Splash Biography

BARD COSMAN, Clinical Surgery Professor, sometime vexillologist

Major: ~4x @UCSD Splsh, 1st Rainstorm

College/Employer: Not available.

Year of Graduation: Not available.

Picture of Bard Cosman

Brief Biographical Sketch:

I'm a surgeon who teaches medical students and surgical residents at University of California San Diego. I have taught at UCSD Splash for the last 4 years, and once before at Rainstorm. I enjoy explaining surgery to interested students: it's one of the most accessible areas of medical science. It's also immediate for most people: who hasn't seen a family member go through an operation?

Then there's snake flags. That's an originally medical project--trying to explain the snake-on-a-stick symbol of medicine--which took a big digression. I do have something original and interesting to say here.

Past Classes

  (Clicking a class title will bring you to the course's section of the corresponding course catalog)

S371: Ask a Surgeon about Cancer in Rainstorm Spring 2020 (May. 30 - 31, 2020)
Talking about cancer, the family of diseases that is the #2 killer of Americans, means going into many different areas of medicine. To explain how these diseases are managed, we touch on anatomy, physiology, cancer staging, surgical technique, and the interaction between surgery and other medical specialties.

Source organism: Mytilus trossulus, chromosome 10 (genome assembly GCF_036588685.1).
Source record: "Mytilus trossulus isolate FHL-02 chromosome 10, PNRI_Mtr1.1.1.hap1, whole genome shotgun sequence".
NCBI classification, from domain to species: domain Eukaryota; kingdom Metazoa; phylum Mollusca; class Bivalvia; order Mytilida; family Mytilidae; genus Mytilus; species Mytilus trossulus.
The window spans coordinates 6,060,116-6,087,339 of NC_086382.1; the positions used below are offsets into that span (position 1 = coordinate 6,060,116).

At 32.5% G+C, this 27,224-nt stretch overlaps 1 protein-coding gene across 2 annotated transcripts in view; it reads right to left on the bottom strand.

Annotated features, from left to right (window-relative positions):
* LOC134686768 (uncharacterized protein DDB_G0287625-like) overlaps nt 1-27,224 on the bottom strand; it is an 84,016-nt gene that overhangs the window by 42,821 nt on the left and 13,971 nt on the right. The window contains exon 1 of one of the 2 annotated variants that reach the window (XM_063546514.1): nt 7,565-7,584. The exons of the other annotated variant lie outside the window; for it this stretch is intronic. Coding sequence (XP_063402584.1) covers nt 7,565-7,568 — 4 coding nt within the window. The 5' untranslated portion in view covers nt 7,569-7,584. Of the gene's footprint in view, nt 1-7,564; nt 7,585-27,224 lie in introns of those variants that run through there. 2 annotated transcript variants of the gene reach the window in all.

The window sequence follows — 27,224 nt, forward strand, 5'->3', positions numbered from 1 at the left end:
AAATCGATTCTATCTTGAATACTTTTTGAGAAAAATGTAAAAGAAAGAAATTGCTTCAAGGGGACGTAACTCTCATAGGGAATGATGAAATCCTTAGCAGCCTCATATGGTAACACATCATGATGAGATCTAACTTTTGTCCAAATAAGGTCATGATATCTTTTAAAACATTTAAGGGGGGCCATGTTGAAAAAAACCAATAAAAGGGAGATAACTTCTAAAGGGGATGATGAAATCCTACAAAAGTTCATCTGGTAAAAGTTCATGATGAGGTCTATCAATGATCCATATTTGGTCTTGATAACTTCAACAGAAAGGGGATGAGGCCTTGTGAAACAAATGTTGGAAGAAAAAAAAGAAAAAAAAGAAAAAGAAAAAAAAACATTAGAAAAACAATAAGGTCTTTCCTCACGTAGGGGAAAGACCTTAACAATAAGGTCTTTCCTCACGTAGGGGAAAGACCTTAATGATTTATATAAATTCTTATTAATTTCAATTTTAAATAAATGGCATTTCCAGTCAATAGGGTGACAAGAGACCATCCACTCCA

S372: Ask a Surgeon about Appendicitis in Rainstorm Spring 2020 (May. 30 - 31, 2020)
10% of our population gets this disease, traditionally treated surgically. To explain appendicitis, we touch on anatomy, physiology, medical history, surgical technique, and the movable boundary between medicine and surgery.

H417: Snake Flags in Rainstorm Spring 2020 (May. 30 - 31, 2020)
Where does the Don't Tread on Me rattlesnake come from, and why is it so loaded with meaning? The brazen serpent (neḥushtan) that Moses raised in the Book of Numbers is a convincing ancestor for the American snake flag family, of which the Gadsden flag is the best known. The neḥushtan also seems to be the ancestor of the fouled-anchor emblems of the world's navies--like the anchor on the US Marine Corps flag. In tracing these stories, we'll touch on language, history, Jewish and Christian religion, and how symbols encode meaning, and we'll show that you can discuss flags without talking politics.